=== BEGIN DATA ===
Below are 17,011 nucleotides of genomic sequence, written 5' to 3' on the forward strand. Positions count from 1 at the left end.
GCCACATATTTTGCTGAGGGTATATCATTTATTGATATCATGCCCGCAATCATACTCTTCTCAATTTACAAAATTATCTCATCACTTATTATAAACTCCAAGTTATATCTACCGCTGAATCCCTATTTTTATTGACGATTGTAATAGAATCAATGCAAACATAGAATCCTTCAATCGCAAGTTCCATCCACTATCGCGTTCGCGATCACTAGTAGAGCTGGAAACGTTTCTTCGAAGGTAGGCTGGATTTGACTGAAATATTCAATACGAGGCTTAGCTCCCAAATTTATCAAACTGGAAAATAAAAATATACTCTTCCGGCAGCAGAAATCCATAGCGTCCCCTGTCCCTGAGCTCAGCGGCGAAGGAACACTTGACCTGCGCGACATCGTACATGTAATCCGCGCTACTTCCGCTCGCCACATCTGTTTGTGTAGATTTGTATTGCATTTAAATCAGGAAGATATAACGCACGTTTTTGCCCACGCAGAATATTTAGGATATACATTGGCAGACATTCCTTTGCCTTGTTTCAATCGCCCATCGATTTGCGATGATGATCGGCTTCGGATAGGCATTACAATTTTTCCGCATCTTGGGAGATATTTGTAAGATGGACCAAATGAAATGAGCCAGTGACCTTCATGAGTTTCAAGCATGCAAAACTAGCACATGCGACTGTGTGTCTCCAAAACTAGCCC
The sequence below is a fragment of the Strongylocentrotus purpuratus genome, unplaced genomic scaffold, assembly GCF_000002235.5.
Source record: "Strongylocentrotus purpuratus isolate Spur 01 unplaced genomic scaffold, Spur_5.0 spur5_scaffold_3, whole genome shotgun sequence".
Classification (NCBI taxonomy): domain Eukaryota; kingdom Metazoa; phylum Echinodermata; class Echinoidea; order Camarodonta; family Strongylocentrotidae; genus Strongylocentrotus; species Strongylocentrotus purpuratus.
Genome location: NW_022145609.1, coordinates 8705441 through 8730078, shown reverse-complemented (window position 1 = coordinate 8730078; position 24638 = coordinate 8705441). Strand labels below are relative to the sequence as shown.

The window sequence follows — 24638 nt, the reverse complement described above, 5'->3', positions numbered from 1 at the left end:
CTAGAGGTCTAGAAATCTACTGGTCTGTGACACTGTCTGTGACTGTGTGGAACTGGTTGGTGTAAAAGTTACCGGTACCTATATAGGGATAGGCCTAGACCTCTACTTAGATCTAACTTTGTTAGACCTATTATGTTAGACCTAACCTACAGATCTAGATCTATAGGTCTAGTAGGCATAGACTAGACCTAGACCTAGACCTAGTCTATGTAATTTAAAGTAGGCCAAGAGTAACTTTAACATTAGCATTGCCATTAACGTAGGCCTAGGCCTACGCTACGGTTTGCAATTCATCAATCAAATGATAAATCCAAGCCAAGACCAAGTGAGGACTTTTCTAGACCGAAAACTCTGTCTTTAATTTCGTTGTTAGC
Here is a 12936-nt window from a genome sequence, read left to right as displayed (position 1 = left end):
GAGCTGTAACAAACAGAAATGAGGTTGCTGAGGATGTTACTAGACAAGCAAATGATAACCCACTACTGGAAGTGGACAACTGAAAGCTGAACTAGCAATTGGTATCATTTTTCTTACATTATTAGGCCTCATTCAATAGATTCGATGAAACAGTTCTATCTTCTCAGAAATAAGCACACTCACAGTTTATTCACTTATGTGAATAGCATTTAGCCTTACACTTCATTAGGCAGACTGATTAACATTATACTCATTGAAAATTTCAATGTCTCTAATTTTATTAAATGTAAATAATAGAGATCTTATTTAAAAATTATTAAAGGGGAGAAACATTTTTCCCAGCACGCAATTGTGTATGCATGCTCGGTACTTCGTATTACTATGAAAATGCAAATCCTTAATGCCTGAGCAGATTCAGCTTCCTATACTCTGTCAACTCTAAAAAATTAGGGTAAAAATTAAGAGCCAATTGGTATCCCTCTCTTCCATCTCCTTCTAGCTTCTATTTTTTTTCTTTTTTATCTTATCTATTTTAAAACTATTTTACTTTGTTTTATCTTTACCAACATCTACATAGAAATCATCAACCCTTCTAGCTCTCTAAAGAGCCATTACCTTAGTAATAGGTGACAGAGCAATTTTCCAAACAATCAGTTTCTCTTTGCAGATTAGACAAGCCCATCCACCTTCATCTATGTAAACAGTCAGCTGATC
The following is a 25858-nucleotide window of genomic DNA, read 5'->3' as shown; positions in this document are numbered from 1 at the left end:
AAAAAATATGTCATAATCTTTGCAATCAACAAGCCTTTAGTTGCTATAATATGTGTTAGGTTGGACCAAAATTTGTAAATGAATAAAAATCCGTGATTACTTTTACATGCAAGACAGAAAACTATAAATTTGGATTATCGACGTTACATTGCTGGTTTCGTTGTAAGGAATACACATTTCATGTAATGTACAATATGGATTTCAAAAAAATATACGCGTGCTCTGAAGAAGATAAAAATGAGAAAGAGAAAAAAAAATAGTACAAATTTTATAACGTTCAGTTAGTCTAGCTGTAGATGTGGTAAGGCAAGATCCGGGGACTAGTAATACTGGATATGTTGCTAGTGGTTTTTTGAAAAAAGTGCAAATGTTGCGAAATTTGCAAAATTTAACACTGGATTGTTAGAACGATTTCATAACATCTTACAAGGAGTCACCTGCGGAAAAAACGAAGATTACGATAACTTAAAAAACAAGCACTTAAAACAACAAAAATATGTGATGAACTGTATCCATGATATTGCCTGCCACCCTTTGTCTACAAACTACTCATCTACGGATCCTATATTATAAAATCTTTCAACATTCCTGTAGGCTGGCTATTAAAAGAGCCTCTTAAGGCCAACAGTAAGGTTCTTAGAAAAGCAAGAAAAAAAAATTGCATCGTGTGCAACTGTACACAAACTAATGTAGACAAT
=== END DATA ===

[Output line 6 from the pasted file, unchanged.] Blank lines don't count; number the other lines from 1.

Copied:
Genome location: NW_022145609.1, coordinates 8705441 through 8730078, shown reverse-complemented (window position 1 = coordinate 8730078; position 24638 = coordinate 8705441). Strand labels below are relative to the sequence as shown.